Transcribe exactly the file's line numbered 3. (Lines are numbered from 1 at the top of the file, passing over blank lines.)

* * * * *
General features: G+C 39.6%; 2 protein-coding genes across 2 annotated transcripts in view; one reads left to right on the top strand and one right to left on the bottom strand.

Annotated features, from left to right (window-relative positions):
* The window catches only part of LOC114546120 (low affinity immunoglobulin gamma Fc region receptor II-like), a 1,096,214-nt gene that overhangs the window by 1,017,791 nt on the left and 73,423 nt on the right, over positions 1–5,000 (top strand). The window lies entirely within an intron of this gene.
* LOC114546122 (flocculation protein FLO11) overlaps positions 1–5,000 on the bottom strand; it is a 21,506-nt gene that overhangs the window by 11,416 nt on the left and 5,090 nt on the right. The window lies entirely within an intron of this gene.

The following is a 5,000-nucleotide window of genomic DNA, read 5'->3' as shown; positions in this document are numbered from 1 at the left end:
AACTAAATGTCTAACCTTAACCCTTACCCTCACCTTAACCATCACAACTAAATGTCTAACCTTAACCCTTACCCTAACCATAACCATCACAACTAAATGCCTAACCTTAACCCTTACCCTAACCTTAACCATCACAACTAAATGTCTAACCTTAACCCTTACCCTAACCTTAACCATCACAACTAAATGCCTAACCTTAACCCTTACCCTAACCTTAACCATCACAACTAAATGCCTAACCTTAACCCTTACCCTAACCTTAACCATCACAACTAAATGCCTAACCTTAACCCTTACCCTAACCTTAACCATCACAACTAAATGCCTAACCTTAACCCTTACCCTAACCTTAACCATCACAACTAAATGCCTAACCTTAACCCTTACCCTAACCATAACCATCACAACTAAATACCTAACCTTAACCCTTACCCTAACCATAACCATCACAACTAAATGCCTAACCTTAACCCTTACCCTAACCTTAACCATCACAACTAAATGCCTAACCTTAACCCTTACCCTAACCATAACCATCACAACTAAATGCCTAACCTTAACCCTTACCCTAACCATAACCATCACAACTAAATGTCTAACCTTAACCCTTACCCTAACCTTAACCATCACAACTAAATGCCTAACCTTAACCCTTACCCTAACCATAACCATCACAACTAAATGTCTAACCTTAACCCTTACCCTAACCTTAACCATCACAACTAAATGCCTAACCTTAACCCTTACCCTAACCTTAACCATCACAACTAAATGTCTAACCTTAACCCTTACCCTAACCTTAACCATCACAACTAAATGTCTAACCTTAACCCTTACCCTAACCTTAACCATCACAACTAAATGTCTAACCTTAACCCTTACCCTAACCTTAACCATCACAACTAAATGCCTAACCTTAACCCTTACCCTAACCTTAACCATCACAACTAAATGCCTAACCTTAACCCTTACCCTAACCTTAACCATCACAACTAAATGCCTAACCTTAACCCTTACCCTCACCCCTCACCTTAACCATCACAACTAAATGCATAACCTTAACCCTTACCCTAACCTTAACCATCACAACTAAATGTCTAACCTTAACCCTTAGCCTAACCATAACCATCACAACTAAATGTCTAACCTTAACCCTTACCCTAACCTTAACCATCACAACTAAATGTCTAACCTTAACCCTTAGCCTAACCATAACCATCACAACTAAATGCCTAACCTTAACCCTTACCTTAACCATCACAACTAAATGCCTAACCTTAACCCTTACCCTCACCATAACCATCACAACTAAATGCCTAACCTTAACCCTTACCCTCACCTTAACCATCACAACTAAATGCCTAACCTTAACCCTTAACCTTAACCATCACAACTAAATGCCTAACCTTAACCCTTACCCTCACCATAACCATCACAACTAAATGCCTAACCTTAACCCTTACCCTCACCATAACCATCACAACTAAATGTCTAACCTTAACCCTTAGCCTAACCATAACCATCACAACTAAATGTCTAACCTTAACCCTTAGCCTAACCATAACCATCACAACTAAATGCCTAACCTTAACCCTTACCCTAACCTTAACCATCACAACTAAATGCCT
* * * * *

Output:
* The window catches only part of LOC114546120 (low affinity immunoglobulin gamma Fc region receptor II-like), a 1,096,214-nt gene that overhangs the window by 1,017,791 nt on the left and 73,423 nt on the right, over positions 1–5,000 (top strand). The window lies entirely within an intron of this gene.